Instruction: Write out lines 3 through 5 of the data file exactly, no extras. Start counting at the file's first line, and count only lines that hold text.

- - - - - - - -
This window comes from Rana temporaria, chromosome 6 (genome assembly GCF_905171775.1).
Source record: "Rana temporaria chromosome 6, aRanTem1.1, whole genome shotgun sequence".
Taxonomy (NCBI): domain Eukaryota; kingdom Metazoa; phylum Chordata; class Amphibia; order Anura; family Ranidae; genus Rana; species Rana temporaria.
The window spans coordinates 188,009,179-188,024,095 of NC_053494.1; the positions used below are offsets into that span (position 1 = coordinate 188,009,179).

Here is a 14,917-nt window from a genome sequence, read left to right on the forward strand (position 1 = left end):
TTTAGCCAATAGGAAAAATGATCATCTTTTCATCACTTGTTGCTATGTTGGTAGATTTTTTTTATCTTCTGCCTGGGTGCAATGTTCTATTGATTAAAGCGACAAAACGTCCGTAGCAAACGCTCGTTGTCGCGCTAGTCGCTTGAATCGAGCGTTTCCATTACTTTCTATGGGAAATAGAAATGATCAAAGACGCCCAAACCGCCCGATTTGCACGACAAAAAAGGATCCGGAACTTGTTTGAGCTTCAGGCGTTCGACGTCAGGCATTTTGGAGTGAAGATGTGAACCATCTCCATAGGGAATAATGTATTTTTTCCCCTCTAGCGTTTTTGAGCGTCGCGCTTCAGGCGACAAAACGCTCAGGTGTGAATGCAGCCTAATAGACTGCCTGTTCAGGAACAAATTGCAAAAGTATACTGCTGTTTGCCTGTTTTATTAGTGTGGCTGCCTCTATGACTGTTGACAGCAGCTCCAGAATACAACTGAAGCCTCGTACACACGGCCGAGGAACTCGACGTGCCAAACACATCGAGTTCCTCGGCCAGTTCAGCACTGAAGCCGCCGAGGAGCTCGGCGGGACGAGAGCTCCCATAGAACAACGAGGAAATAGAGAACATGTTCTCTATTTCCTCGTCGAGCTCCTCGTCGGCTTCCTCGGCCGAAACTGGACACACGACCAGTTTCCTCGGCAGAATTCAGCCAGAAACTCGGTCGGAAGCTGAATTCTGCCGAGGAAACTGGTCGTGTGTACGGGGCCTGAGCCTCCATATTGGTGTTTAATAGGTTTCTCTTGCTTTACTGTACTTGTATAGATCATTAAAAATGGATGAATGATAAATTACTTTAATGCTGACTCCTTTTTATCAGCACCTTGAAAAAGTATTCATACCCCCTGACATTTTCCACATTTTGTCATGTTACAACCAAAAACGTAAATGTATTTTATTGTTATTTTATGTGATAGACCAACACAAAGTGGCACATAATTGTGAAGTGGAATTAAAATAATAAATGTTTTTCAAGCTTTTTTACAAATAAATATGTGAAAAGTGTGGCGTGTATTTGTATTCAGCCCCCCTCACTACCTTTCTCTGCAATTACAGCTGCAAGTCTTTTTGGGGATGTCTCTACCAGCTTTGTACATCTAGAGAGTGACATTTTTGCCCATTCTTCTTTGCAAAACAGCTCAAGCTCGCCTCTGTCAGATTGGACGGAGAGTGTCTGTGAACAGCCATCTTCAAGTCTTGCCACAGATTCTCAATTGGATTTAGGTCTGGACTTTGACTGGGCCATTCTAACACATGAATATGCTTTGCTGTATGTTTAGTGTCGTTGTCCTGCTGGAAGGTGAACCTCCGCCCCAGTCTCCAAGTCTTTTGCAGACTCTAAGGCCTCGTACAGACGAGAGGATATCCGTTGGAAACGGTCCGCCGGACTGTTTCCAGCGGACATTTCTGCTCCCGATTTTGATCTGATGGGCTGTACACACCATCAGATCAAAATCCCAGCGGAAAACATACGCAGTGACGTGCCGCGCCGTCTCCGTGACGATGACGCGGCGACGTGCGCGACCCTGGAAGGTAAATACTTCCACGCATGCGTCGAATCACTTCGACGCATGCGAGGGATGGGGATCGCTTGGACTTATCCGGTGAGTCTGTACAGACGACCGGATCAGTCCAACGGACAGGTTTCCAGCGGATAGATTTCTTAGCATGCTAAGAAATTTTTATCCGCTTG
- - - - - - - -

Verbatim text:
Taxonomy (NCBI): domain Eukaryota; kingdom Metazoa; phylum Chordata; class Amphibia; order Anura; family Ranidae; genus Rana; species Rana temporaria.
The window spans coordinates 188,009,179-188,024,095 of NC_053494.1; the positions used below are offsets into that span (position 1 = coordinate 188,009,179).

Here is a 14,917-nt window from a genome sequence, read left to right on the forward strand (position 1 = left end):